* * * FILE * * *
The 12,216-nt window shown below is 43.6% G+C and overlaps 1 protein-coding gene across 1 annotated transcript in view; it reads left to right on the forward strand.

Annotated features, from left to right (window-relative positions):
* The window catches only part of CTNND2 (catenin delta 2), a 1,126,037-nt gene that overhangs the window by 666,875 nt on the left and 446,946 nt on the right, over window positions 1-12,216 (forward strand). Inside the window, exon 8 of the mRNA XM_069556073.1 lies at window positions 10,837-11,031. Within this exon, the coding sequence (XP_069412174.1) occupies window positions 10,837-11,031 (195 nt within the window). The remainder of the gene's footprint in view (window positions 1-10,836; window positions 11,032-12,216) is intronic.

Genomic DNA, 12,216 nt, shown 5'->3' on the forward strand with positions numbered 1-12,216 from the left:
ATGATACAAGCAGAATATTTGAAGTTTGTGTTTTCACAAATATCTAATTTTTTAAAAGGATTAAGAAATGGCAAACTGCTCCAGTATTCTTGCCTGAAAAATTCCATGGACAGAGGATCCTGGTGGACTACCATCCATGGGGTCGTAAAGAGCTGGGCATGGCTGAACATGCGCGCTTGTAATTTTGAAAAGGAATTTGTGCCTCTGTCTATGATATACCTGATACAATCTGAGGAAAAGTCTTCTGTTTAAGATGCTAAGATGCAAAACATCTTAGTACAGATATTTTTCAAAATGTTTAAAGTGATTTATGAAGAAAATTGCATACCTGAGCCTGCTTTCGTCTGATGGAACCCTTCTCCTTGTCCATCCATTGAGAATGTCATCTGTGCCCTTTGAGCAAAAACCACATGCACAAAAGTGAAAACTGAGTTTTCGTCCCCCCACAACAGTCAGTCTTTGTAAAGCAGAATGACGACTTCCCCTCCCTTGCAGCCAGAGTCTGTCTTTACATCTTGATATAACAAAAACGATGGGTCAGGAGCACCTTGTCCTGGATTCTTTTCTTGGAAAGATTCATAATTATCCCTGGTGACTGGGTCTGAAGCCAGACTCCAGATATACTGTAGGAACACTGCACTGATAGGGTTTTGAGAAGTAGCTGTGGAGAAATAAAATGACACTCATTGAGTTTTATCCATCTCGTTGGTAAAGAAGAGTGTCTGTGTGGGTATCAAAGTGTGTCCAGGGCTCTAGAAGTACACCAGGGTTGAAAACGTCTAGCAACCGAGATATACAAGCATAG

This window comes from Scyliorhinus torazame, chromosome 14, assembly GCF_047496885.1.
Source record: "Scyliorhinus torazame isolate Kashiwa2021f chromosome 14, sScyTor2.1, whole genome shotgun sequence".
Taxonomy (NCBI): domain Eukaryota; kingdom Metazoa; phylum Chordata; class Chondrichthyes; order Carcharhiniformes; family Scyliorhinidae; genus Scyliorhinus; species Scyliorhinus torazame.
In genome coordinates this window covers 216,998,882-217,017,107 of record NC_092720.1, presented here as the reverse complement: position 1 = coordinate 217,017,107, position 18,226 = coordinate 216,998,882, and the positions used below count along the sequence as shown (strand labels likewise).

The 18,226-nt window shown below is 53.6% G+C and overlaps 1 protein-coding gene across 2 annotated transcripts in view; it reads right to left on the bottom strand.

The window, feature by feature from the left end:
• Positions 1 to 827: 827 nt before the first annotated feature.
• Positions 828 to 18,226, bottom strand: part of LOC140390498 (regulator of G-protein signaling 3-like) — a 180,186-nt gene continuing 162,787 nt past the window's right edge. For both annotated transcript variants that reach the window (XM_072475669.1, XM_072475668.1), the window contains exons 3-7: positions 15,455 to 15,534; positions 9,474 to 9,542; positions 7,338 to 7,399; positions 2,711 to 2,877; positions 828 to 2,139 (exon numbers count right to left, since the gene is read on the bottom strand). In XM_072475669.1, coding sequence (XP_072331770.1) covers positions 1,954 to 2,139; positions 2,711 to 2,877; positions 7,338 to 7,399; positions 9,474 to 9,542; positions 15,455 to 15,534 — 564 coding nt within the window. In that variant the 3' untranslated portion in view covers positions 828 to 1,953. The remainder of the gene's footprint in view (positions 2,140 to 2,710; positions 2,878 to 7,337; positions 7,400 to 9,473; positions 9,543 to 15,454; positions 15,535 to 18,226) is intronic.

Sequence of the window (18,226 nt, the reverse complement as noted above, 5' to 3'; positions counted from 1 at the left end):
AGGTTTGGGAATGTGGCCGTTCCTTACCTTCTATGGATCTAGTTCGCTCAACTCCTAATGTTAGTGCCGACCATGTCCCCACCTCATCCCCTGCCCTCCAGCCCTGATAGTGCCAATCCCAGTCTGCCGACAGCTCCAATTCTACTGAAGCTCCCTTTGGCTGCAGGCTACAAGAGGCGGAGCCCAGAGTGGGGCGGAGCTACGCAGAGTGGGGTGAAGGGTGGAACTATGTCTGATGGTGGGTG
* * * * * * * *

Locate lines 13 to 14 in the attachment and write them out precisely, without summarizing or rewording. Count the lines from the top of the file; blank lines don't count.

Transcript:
• Positions 828 to 18,226, bottom strand: part of LOC140390498 (regulator of G-protein signaling 3-like) — a 180,186-nt gene continuing 162,787 nt past the window's right edge. For both annotated transcript variants that reach the window (XM_072475669.1, XM_072475668.1), the window contains exons 3-7: positions 15,455 to 15,534; positions 9,474 to 9,542; positions 7,338 to 7,399; positions 2,711 to 2,877; positions 828 to 2,139 (exon numbers count right to left, since the gene is read on the bottom strand). In XM_072475669.1, coding sequence (XP_072331770.1) covers positions 1,954 to 2,139; positions 2,711 to 2,877; positions 7,338 to 7,399; positions 9,474 to 9,542; positions 15,455 to 15,534 — 564 coding nt within the window. In that variant the 3' untranslated portion in view covers positions 828 to 1,953. The remainder of the gene's footprint in view (positions 2,140 to 2,710; positions 2,878 to 7,337; positions 7,400 to 9,473; positions 9,543 to 15,454; positions 15,535 to 18,226) is intronic.

Sequence of the window (18,226 nt, the reverse complement as noted above, 5' to 3'; positions counted from 1 at the left end):